How does extreme weather impact mental health? App State research team awarded grant to find answers

BOONE, NC — Hurricanes, wildfires and heat waves: How does extreme weather contribute to health crises in young people?

Dr. Maggie Sugg, associate professor in the Department of Geography and Planning at Appalachian State University, hopes to find out. She received a $413,598 grant from the National Institute of Environmental Health Sciences (NIEHS) to fund her research.

Along with Sugg, the dual principal investigator on the project is Dr. Jennifer Runkle, an environmental epidemiologist at the North Carolina Institute for Climate Studies and a research assistant professor in the Department of Geography and Planning at App State. Dr. Kurt Michael, the Stanley R. Aeschleman Distinguished Professor in App State’s Dr. Wiley F. Smith Department of Psychology, will serve as the clinician on the project.

Dr. Maggie Sugg, associate professor in the Department of Geography and Planning at Appalachian State University, received a $413,598 grant from the National Institute of Environmental Health Sciences to study the impact of extreme weather disasters on the mental health of young people. Photo by Chase Reynolds

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Dr. Jennifer Runkle, an environmental epidemiologist at the North Carolina Institute for Climate Studies and a research assistant professor in Appalachian State University’s Department of Geography and Planning, is the co-principal investigator with App State’s Dr. Maggie Sugg on a research project studying the impact of extreme weather disasters on the mental health of young people. Runkle and Sugg received a $413,598 grant from the National Institute of Environmental Health Sciences to fund the project. Photo submitted

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Dr. Kurt Michael, the Stanley R. Aeschleman Distinguished Professor in Appalachian State University’s Dr. Wiley F. Smith Department of Psychology, will serve as the clinician on a grant-funded project that explores the impact of extreme weather disasters on the mental health of young people. The project, supported by a National Institute of Environmental Health Sciences grant, is co-led by App State’s Dr. Maggie Sugg and Dr. Jennifer Runkle. Photo by Chase Reynolds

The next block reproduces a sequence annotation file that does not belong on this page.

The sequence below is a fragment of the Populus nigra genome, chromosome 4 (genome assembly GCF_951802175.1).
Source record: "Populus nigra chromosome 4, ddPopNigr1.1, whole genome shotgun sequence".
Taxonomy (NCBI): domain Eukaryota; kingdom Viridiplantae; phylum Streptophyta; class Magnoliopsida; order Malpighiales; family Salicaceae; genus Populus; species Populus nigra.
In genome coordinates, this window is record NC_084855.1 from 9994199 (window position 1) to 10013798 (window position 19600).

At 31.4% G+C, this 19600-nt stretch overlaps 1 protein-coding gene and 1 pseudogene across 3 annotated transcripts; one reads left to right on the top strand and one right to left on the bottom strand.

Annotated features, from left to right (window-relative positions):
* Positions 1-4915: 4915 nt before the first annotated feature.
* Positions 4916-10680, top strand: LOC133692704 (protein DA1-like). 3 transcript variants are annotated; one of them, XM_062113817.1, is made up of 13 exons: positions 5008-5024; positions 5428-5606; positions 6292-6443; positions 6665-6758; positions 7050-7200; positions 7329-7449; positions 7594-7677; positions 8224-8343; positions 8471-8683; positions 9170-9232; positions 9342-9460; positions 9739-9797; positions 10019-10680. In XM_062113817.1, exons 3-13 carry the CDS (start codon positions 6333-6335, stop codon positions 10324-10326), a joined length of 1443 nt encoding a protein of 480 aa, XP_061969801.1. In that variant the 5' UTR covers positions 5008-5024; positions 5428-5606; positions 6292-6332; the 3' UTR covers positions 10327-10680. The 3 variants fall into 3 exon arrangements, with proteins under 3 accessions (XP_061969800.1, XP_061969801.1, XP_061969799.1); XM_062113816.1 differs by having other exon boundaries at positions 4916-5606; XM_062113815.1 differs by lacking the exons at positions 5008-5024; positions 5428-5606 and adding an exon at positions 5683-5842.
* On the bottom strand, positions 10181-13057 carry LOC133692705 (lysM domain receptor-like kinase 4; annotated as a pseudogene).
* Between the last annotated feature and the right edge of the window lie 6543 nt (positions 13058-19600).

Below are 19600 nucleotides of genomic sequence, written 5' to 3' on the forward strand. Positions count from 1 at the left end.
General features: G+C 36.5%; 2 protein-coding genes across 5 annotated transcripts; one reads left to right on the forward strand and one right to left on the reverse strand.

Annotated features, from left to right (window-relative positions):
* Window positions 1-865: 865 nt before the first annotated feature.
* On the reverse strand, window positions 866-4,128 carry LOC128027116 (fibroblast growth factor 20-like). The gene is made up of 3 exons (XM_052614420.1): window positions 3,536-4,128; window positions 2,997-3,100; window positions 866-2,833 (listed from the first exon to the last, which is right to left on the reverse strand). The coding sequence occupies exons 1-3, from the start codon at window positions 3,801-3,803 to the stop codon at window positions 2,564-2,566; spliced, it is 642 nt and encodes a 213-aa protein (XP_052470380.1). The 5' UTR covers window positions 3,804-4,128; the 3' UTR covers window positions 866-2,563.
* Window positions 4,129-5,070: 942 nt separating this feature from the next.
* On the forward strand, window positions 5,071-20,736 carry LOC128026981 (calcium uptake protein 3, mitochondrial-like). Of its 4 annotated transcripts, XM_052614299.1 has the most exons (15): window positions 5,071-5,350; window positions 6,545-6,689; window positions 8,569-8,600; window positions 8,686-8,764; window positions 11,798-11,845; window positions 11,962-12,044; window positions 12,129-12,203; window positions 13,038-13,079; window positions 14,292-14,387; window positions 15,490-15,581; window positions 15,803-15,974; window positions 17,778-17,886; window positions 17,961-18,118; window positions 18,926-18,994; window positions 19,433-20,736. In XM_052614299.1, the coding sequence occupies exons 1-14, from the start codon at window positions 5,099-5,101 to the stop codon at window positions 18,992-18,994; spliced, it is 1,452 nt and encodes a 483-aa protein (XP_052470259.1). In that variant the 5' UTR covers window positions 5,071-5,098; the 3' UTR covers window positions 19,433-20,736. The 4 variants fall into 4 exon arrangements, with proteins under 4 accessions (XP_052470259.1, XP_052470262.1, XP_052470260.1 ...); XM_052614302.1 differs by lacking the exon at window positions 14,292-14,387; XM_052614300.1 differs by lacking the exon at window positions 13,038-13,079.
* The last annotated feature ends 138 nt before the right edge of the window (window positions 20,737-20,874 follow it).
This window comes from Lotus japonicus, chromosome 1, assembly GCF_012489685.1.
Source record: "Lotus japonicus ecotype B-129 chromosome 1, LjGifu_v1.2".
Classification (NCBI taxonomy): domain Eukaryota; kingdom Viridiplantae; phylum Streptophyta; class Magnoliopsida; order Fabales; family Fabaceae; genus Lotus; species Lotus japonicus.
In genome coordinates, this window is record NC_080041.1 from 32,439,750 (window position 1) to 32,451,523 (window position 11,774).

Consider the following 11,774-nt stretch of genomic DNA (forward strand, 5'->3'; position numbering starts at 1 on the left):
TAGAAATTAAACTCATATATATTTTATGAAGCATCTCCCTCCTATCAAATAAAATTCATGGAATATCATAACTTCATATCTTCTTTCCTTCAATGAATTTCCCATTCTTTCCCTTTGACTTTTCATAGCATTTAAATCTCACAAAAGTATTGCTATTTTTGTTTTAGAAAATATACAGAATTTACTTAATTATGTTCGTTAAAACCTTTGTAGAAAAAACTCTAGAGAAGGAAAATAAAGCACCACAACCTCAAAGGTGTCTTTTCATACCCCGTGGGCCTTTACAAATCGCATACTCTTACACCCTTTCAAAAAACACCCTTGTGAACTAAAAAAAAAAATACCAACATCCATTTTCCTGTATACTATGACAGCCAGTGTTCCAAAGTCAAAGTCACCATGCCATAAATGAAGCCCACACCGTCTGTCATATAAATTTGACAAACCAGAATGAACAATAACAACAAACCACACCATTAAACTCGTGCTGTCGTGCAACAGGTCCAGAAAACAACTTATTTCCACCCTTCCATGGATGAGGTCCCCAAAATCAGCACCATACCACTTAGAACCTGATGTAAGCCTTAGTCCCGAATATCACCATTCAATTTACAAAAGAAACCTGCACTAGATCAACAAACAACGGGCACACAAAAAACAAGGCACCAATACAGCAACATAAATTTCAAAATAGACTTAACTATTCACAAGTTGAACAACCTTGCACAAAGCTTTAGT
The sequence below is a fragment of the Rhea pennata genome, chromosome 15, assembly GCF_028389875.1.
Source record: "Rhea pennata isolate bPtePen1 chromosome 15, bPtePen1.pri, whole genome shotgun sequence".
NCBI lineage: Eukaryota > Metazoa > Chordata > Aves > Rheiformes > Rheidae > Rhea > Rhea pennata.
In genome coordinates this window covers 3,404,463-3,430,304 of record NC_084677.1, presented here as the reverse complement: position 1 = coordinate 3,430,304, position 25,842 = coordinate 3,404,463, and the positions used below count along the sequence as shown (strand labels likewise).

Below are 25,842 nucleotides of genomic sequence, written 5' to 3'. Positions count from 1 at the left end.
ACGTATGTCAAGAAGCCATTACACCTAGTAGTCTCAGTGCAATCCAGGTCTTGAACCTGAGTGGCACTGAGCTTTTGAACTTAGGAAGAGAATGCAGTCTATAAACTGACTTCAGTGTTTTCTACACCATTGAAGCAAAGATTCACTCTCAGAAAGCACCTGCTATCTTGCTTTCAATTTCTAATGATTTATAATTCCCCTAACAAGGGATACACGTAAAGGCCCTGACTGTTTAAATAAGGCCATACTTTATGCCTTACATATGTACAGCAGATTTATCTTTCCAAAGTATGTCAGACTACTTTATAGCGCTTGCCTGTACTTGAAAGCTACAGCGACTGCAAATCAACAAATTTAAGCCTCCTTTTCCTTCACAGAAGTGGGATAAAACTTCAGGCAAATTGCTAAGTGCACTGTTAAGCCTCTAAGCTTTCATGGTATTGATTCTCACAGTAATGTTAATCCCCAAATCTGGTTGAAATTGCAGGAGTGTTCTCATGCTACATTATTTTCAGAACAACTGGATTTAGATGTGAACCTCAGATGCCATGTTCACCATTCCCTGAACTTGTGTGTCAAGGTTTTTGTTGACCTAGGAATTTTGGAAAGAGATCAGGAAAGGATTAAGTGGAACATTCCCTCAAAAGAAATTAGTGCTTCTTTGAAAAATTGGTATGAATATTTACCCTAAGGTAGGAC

“Adolescence and young adulthood are key times for the development of mental health disorders”. Despite the frequency of climate-related natural disasters, little is known about their effects on mental health in this group,” Sugg said.

Sugg, Runkle and a team of App State students will analyze the data provided by Crisis Text Line (CTL), a global not-for-profit organization that provides free, text-based mental health support and crisis intervention. The service — targeted to youth through social media ads and through awareness campaigns in high schools — appeals mostly to an audience under the age of 24, said Sugg, who has partnered with CTL for other projects linking geography and mental health.

“We have location-specific data that provides real-time insight on how young people are experiencing a climate disaster in the days, weeks and months following the episode,” Runkle said. “Our goal is to strengthen mental health safety nets for youth after extreme weather events.”

The CTL database includes information from millions of texts between people experiencing mental health crises, such as thoughts of suicide or self-harm, and trained counselors who respond to the texts. Sugg and her team will use available data, including the location of the person who texted, the mental health condition reported, the incision of the condition and other details from the text conversations.